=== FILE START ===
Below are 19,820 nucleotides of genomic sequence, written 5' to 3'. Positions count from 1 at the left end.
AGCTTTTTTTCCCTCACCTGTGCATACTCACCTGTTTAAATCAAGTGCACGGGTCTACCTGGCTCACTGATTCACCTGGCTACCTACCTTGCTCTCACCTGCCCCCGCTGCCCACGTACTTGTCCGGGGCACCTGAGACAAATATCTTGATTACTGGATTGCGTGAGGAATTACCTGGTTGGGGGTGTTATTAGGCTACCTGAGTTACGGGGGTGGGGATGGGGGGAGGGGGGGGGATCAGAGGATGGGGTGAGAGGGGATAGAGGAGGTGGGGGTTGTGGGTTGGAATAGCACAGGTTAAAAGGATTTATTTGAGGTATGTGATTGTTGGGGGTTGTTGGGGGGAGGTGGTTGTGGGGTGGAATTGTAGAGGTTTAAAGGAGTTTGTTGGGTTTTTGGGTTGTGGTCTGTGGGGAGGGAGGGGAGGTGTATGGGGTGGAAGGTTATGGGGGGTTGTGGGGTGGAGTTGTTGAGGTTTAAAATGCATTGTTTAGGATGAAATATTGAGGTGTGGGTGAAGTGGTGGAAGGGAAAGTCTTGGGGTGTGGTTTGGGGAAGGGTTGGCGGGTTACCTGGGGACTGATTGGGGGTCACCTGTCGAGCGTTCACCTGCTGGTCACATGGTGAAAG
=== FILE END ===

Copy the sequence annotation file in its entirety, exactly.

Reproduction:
Below are 19,820 nucleotides of genomic sequence, written 5' to 3'. Positions count from 1 at the left end.
AGCTTTTTTTCCCTCACCTGTGCATACTCACCTGTTTAAATCAAGTGCACGGGTCTACCTGGCTCACTGATTCACCTGGCTACCTACCTTGCTCTCACCTGCCCCCGCTGCCCACGTACTTGTCCGGGGCACCTGAGACAAATATCTTGATTACTGGATTGCGTGAGGAATTACCTGGTTGGGGGTGTTATTAGGCTACCTGAGTTACGGGGGTGGGGATGGGGGGAGGGGGGGGGATCAGAGGATGGGGTGAGAGGGGATAGAGGAGGTGGGGGTTGTGGGTTGGAATAGCACAGGTTAAAAGGATTTATTTGAGGTATGTGATTGTTGGGGGTTGTTGGGGGGAGGTGGTTGTGGGGTGGAATTGTAGAGGTTTAAAGGAGTTTGTTGGGTTTTTGGGTTGTGGTCTGTGGGGAGGGAGGGGAGGTGTATGGGGTGGAAGGTTATGGGGGGTTGTGGGGTGGAGTTGTTGAGGTTTAAAATGCATTGTTTAGGATGAAATATTGAGGTGTGGGTGAAGTGGTGGAAGGGAAAGTCTTGGGGTGTGGTTTGGGGAAGGGTTGGCGGGTTACCTGGGGACTGATTGGGGGTCACCTGTCGAGCGTTCACCTGCTGGTCACATGGTGAAAG